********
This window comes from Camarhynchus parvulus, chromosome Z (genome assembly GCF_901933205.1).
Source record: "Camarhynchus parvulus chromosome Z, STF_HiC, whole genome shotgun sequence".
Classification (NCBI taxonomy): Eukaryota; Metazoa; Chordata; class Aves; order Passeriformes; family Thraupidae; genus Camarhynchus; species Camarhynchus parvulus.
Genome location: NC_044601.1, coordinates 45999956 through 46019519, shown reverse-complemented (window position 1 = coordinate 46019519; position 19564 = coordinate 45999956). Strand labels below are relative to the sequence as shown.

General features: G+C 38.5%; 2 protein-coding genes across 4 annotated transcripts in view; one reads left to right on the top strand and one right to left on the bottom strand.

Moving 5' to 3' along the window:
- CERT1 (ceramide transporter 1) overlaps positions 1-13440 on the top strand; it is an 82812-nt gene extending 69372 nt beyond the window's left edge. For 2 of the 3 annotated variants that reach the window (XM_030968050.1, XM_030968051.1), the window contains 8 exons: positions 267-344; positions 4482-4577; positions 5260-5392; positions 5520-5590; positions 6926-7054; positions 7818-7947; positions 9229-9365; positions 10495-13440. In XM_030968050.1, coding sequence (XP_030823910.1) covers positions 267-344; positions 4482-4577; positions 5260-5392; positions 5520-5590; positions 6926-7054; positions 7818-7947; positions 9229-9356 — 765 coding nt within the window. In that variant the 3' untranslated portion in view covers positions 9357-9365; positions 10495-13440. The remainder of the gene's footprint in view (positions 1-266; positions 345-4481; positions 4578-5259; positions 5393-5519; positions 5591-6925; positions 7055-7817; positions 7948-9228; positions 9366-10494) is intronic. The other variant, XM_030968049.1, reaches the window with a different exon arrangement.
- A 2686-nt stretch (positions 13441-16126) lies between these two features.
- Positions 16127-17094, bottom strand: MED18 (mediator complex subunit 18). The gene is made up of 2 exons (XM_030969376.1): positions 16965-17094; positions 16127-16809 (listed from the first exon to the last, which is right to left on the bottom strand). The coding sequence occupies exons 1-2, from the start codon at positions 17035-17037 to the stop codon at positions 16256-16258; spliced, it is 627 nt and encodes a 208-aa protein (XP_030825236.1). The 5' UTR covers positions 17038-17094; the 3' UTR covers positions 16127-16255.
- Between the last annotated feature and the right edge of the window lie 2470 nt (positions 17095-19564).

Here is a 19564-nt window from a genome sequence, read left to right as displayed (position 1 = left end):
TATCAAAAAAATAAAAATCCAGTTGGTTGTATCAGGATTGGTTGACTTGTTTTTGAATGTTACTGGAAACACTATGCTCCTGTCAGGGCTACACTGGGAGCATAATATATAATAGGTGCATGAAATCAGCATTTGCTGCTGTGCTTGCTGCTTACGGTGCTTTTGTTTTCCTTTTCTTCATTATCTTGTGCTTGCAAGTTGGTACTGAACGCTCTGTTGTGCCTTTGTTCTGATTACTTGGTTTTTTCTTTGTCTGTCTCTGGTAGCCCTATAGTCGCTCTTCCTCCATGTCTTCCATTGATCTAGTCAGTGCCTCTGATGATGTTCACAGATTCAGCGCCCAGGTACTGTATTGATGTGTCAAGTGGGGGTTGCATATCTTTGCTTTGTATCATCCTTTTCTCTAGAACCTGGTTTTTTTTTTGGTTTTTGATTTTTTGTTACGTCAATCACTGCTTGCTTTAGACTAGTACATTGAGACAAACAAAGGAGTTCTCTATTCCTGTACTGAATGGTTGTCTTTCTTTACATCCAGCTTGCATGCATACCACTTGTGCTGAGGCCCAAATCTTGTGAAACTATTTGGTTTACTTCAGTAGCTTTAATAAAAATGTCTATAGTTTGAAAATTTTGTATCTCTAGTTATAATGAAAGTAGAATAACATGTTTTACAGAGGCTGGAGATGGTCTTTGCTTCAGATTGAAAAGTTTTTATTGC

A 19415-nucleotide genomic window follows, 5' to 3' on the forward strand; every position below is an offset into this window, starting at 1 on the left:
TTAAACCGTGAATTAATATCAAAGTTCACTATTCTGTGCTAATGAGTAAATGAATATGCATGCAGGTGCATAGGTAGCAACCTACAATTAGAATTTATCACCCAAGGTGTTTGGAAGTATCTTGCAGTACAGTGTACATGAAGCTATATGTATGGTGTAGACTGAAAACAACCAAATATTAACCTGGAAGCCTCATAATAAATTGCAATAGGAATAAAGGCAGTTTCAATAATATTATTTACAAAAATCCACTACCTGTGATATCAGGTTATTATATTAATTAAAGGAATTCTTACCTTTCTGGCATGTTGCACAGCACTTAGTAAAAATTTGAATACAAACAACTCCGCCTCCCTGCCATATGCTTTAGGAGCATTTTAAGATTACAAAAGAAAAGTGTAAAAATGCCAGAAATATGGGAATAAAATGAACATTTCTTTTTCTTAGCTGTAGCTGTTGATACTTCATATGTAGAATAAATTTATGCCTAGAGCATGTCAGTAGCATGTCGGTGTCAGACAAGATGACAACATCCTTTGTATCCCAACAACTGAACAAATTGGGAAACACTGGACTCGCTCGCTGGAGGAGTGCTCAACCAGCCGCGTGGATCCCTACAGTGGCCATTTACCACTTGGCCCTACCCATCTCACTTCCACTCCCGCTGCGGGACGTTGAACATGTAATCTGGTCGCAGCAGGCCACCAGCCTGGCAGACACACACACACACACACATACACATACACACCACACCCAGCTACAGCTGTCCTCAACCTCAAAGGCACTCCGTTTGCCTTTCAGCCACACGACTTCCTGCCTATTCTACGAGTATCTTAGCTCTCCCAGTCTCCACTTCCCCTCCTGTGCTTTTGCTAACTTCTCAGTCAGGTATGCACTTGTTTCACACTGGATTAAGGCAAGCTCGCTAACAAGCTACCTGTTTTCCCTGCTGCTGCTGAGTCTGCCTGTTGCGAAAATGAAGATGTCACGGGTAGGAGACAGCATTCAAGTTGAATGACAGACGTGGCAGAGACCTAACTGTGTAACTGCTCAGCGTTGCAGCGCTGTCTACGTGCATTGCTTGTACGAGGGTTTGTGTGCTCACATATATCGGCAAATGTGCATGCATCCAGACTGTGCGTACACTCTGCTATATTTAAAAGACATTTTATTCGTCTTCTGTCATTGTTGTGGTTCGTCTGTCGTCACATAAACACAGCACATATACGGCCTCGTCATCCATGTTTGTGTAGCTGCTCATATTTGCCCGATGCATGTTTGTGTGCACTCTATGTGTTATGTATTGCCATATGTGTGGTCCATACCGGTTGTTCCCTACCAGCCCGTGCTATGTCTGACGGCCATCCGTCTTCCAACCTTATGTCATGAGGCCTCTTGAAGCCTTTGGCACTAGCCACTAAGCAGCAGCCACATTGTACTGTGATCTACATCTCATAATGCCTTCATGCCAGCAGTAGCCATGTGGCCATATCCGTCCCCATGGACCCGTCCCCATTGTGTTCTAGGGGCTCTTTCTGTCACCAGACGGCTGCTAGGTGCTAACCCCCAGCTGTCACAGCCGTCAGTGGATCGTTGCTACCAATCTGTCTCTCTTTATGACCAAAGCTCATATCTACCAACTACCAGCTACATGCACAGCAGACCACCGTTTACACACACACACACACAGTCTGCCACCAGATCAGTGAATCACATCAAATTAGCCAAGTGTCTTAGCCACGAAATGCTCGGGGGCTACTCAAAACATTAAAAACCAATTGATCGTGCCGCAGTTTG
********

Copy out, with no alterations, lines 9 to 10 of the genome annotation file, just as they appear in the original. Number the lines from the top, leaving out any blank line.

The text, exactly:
- Positions 16127-17094, bottom strand: MED18 (mediator complex subunit 18). The gene is made up of 2 exons (XM_030969376.1): positions 16965-17094; positions 16127-16809 (listed from the first exon to the last, which is right to left on the bottom strand). The coding sequence occupies exons 1-2, from the start codon at positions 17035-17037 to the stop codon at positions 16256-16258; spliced, it is 627 nt and encodes a 208-aa protein (XP_030825236.1). The 5' UTR covers positions 17038-17094; the 3' UTR covers positions 16127-16255.
- Between the last annotated feature and the right edge of the window lie 2470 nt (positions 17095-19564).